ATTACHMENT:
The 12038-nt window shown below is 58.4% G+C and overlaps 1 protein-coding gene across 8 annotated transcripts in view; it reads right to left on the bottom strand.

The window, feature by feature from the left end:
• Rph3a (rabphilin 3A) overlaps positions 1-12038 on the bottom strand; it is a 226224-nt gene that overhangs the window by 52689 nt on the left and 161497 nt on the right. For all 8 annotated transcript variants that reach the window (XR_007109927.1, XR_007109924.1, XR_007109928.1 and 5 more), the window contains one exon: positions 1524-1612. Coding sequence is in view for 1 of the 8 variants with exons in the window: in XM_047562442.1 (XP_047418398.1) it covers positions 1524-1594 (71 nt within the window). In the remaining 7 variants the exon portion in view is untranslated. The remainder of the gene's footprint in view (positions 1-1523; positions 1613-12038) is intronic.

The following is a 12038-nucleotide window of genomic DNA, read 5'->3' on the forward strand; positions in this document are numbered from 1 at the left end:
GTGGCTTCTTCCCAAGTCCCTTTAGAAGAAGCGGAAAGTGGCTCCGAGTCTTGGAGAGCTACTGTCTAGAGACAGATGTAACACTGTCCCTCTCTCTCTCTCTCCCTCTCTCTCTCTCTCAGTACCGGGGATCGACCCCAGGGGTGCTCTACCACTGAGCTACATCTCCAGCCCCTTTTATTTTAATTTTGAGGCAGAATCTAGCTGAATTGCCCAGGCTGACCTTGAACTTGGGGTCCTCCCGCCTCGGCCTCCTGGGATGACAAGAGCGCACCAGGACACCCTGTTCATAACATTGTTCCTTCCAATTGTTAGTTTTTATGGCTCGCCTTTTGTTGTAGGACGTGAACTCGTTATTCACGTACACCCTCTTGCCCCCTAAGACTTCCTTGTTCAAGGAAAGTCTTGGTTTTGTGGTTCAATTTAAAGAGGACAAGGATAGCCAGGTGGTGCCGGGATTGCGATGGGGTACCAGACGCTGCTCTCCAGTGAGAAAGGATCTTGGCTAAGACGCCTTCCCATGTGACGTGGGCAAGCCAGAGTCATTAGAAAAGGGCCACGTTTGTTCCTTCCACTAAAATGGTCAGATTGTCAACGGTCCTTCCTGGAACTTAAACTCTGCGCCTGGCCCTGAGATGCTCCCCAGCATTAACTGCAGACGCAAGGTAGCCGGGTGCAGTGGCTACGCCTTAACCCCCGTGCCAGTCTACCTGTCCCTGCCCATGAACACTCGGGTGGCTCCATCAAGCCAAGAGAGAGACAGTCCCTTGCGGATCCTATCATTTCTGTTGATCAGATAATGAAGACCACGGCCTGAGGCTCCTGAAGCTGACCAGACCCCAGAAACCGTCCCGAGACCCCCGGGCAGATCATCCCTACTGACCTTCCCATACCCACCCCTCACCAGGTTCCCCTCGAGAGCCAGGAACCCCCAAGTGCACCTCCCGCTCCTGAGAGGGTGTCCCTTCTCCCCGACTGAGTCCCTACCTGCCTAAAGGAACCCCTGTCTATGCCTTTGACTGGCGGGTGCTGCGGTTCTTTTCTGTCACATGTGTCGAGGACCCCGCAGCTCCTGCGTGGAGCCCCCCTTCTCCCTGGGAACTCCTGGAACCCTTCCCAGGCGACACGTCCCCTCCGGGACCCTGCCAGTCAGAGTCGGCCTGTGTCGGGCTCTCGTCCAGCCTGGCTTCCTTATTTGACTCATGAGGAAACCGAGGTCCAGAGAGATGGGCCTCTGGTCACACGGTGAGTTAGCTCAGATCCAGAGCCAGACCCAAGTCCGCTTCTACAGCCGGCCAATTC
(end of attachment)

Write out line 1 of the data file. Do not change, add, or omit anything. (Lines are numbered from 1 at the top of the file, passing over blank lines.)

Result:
The 12038-nt window shown below is 58.4% G+C and overlaps 1 protein-coding gene across 8 annotated transcripts in view; it reads right to left on the bottom strand.